It’s Mother’s Day during a pandemic when many families are separated not only by distance but as a result of stay-at-home orders. Whether you have a mother living, are a mom or are missing the love of a mother figure, it’s a day of reflection. Some are feeling the absence of their children or parent and these strange circumstances have many people reevaluating what is most important. It may even motivate adults to begin mending relationships that have been damaged through the years. Is it advisable to forge ahead and reconcile now with estranged family or friends?
As people grow older, it is not uncommon for one to become distanced from a family member or once-close friend; life has a way of throwing circumstances at us that can lead to estrangement. But one of the keys to aging well is to have a strong network of friends and family to support one another in times of need. Although by no means does this community need to be blood relatives, there are times when someone with a shared background or upbringing can offer comfort and understanding.
Aside from an abusive relationship, which is another subject entirely, many family members find themselves not communicating for long periods of time; not because of the initial incident but because of stubbornness. If this is the case, it’s not too late to either ask for forgiveness or to reach out with an olive branch and discuss the issue without anger or accusations.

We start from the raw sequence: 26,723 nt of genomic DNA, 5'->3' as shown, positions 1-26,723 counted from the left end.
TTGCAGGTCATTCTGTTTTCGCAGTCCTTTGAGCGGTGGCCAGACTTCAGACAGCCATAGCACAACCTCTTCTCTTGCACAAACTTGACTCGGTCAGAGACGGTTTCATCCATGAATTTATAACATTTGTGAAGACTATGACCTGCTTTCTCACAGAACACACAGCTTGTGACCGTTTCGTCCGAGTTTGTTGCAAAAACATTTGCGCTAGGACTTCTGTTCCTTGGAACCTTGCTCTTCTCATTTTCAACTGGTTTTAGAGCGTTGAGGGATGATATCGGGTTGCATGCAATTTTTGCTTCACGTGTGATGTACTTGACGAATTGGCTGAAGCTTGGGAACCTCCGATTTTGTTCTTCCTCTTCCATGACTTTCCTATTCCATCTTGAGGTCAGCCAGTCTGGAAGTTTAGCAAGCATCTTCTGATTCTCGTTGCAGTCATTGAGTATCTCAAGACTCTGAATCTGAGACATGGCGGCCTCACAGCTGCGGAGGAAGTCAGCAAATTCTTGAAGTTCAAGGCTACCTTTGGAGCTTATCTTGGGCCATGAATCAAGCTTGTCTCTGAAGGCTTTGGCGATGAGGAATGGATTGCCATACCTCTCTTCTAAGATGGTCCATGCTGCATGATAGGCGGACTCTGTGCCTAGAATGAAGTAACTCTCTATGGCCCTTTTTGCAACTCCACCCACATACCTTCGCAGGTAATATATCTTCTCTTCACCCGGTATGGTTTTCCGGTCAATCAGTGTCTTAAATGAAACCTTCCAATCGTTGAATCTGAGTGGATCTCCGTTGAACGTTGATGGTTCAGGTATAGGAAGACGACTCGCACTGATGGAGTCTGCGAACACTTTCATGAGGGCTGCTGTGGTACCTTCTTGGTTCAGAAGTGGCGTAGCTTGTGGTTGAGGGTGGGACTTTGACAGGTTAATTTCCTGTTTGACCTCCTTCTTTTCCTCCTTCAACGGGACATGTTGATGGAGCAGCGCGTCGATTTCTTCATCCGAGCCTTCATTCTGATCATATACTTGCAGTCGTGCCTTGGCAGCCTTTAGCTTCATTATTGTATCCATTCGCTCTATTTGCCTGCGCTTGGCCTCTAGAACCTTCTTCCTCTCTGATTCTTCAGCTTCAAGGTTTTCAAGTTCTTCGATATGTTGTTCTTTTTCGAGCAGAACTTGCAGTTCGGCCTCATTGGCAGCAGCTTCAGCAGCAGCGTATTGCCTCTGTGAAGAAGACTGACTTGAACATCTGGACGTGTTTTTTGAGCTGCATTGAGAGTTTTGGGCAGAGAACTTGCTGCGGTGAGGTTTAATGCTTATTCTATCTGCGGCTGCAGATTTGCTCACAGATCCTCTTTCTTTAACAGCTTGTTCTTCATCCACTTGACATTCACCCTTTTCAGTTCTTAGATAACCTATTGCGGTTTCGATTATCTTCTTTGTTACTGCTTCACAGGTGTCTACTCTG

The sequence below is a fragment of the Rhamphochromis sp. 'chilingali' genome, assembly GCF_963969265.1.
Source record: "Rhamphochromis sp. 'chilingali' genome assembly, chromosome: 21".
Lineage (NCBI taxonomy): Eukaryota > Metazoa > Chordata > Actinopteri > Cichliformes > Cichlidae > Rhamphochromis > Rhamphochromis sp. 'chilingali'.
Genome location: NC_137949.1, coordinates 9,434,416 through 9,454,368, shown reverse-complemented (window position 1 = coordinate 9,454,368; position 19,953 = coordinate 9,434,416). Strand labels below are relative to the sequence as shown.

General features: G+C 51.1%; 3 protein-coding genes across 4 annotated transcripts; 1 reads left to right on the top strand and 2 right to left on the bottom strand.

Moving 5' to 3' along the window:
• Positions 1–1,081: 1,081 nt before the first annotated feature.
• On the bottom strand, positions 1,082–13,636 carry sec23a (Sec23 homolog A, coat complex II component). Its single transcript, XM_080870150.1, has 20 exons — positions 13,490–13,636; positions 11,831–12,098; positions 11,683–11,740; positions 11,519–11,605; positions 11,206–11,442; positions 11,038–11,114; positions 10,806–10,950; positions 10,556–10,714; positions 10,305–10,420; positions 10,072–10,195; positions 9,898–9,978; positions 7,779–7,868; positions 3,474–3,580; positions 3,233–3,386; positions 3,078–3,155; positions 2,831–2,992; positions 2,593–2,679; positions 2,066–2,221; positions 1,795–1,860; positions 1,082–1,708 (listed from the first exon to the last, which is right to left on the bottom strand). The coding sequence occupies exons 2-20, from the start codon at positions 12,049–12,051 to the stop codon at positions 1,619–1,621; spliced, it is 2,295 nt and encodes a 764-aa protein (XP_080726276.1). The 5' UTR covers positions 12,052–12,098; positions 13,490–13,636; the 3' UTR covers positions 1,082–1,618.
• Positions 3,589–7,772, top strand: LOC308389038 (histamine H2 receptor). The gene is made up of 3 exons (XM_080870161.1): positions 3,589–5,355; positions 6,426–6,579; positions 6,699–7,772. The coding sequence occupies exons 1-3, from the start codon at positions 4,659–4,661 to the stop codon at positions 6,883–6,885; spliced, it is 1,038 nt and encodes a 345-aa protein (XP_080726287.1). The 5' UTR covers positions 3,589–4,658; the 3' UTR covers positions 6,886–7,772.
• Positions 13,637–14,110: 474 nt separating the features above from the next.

Reconciling with a family member or close friend takes patience, love and consistent effort over time. A crisis, such as the COVID-19 virus, can be the impetus people may need to start the reconciliation process but it will only be successful if both parties make an effort and set up healthy boundaries. That might include avoiding political or religious discussions if they have led to a rift in the past.
When elderly dying adults were asked by a palliative care nurse what was their biggest regret, among the top 5 was the regret of not staying in touch with friends, not having had the courage to express their feelings and not having lived a life true to themselves. As the coronavirus continues to spread worldwide, people are forced to face their own mortality, especially older adults. At the end of the day, it’s relationships that people will value above all else.
Learn more about family estrangement and reconciliation in a recent Psychology Today blog post by Karl Pillemer Ph.D. His book Fault Lines: Fractured Families and How to Mend Them is due out September 08 2020.